DeSantis vetoes court bill Local news

TALLAHASSEE – A controversial measure that would give businesses the power to sue cities and counties to recover lost profits was among five bills that Governor Ron DeSantis vetoed on Friday.







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While the veto of the business measure (SB 620) attracted praise from local government and environmental groups, DeSantis left the door open for lawmakers to consider similar but more targeted legislation in the future.

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DeSantis also signed 32 bills Friday during the legislative session, which ended in March. These include a bill that will allow cities and counties to restrict smoking on beaches and parks they own (HB 105) and a pandemic-related measure that will prevent “direct or indirect” emergency orders blocking religious institutions from carrying out services or activities. (SB 254).

In addition to the business bill, DeSantis’ veto included rejecting a high-profile measure (SB 1796) that would revise state maintenance laws.

Senate leaders prioritized a business bill that would allow businesses to sue cities and counties if regulations caused at least a 15 percent loss of profits. In a vetoed letter, DeSantis suggested lawmakers take a different approach in the future to help businesses.

DeSantis said local authorities sometimes “unreasonably burden businesses with policies that range from simply misguided to politically motivated.”

“In fact, this was illustrated by the strange and draconian measures taken by some local governments during COVID-19, which forced the state to repeal these decrees in order to protect the freedom and opportunities for Florida residents,” De Santis wrote.

But DeSantis argued that the bill was “broad and ambiguous”, which he said could lead to “unforeseen and unforeseen consequences and costly litigation”. He suggested that lawmakers follow “targeted anticipation legislation when local authorities act in a way that thwarts public policy and / or undermines the rights of Florida residents.”

In general, anticipatory bills give the state control over issues that might otherwise be resolved by local authorities.

In support of the veto, Dominic Calabro, president and CEO of the Tallahassee-based Florida TaxWatch, reiterated that the legislation could have “very unforeseen but significant consequences.”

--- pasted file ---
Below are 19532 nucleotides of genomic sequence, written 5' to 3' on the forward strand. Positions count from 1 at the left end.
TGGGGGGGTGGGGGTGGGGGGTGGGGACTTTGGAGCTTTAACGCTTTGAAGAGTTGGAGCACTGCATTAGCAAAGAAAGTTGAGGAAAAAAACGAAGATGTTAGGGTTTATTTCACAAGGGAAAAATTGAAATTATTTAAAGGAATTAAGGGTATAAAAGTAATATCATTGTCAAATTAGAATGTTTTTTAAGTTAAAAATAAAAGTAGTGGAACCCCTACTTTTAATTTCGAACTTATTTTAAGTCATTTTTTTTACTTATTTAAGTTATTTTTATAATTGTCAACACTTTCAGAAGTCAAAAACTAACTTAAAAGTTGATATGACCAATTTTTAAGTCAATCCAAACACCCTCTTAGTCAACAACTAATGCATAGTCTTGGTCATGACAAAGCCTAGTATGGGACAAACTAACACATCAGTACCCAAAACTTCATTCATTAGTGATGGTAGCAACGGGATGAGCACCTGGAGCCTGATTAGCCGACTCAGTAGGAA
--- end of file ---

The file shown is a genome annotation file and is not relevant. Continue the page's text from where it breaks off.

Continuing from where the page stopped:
“In an already highly controversial state like Florida, this would lead to an influx of financially motivated and malicious lawsuits costing local authorities more than $ 900 million a year,” Calabro said in a statement. “The only response from the local government would be either to increase taxes or reduce services, and in both cases this bill would harm hard-working taxpayers across the country.

Paul Owens, president of Florida’s 1,000 Friends Growth Management Group, called the veto a “clear victory for local leaders and their constituents.”

1000 Friends previously claimed that the measure “will have a chilling effect on the ability of local authorities to regulate noise regulations, parking, puppy mills, working hours, etc., and to deal with rising sea levels and other critical issues, facing our communities. “

The bill would apply to companies that have been operating for at least three years and would allow them to file lawsuits for lost profits for seven years or the number of years the companies have worked, whichever is less.

Before the bill was passed in March, House Lawrence Sponsor R-Dover said it would pause local authorities before passing regulations that could harm businesses.

City and county officials say this will tie the hands of local authorities to making the changes demanded by residents and even most businesses.

Local authorities from Escambia County to Palm Beach County have asked DeSantis to veto the measure.

Of the 275 bills approved during the regular legislative session, two continued to await action on Friday by DeSantis. They were a bill (HB 461) on student service requirements for the Bright Futures scholarship program and a bill (SB 898) that would require apartment landlords to carry out inspections of all employees.

The bill to check the past is called “Mia’s Law” after Mia Marcano, a college student in Valencia who was killed in September. The alleged killer, who later committed suicide, worked as a maintenance worker at her Orlando apartment complex.

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